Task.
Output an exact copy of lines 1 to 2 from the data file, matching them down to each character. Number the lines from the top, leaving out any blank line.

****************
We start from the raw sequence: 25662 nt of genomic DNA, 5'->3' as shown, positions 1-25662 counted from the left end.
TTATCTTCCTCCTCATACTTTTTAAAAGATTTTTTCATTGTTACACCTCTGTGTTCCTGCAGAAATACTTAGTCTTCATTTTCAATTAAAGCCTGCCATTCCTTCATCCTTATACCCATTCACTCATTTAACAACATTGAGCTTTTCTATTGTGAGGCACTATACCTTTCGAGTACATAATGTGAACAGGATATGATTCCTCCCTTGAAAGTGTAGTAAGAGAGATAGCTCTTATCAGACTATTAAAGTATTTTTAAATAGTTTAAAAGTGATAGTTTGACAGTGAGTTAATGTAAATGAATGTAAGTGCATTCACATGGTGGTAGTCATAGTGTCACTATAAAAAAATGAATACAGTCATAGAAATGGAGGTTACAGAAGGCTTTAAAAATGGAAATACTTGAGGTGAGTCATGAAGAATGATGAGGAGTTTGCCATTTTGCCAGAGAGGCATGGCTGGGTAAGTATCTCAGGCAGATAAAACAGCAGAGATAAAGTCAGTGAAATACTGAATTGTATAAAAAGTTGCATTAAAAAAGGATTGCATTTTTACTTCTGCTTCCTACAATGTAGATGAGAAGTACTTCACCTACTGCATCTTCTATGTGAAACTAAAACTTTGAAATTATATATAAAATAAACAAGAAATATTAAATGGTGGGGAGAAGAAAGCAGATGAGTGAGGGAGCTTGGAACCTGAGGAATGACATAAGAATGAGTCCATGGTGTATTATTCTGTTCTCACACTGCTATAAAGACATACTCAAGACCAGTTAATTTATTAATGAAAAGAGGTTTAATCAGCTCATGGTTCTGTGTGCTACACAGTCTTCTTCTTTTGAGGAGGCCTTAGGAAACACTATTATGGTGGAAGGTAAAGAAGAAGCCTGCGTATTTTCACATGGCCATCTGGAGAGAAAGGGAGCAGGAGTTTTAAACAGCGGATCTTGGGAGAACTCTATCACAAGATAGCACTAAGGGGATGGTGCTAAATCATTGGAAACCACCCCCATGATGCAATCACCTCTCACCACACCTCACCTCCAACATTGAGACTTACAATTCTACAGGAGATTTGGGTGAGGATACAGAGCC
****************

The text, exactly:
We start from the raw sequence: 25662 nt of genomic DNA, 5'->3' as shown, positions 1-25662 counted from the left end.
TTATCTTCCTCCTCATACTTTTTAAAAGATTTTTTCATTGTTACACCTCTGTGTTCCTGCAGAAATACTTAGTCTTCATTTTCAATTAAAGCCTGCCATTCCTTCATCCTTATACCCATTCACTCATTTAACAACATTGAGCTTTTCTATTGTGAGGCACTATACCTTTCGAGTACATAATGTGAACAGGATATGATTCCTCCCTTGAAAGTGTAGTAAGAGAGATAGCTCTTATCAGACTATTAAAGTATTTTTAAATAGTTTAAAAGTGATAGTTTGACAGTGAGTTAATGTAAATGAATGTAAGTGCATTCACATGGTGGTAGTCATAGTGTCACTATAAAAAAATGAATACAGTCATAGAAATGGAGGTTACAGAAGGCTTTAAAAATGGAAATACTTGAGGTGAGTCATGAAGAATGATGAGGAGTTTGCCATTTTGCCAGAGAGGCATGGCTGGGTAAGTATCTCAGGCAGATAAAACAGCAGAGATAAAGTCAGTGAAATACTGAATTGTATAAAAAGTTGCATTAAAAAAGGATTGCATTTTTACTTCTGCTTCCTACAATGTAGATGAGAAGTACTTCACCTACTGCATCTTCTATGTGAAACTAAAACTTTGAAATTATATATAAAATAAACAAGAAATATTAAATGGTGGGGAGAAGAAAGCAGATGAGTGAGGGAGCTTGGAACCTGAGGAATGACATAAGAATGAGTCCATGGTGTATTATTCTGTTCTCACACTGCTATAAAGACATACTCAAGACCAGTTAATTTATTAATGAAAAGAGGTTTAATCAGCTCATGGTTCTGTGTGCTACACAGTCTTCTTCTTTTGAGGAGGCCTTAGGAAACACTATTATGGTGGAAGGTAAAGAAGAAGCCTGCGTATTTTCACATGGCCATCTGGAGAGAAAGGGAGCAGGAGTTTTAAACAGCGGATCTTGGGAGAACTCTATCACAAGATAGCACTAAGGGGATGGTGCTAAATCATTGGAAACCACCCCCATGATGCAATCACCTCTCACCACACCTCACCTCCAACATTGAGACTTACAATTCTACAGGAGATTTGGGTGAGGATACAGAGCC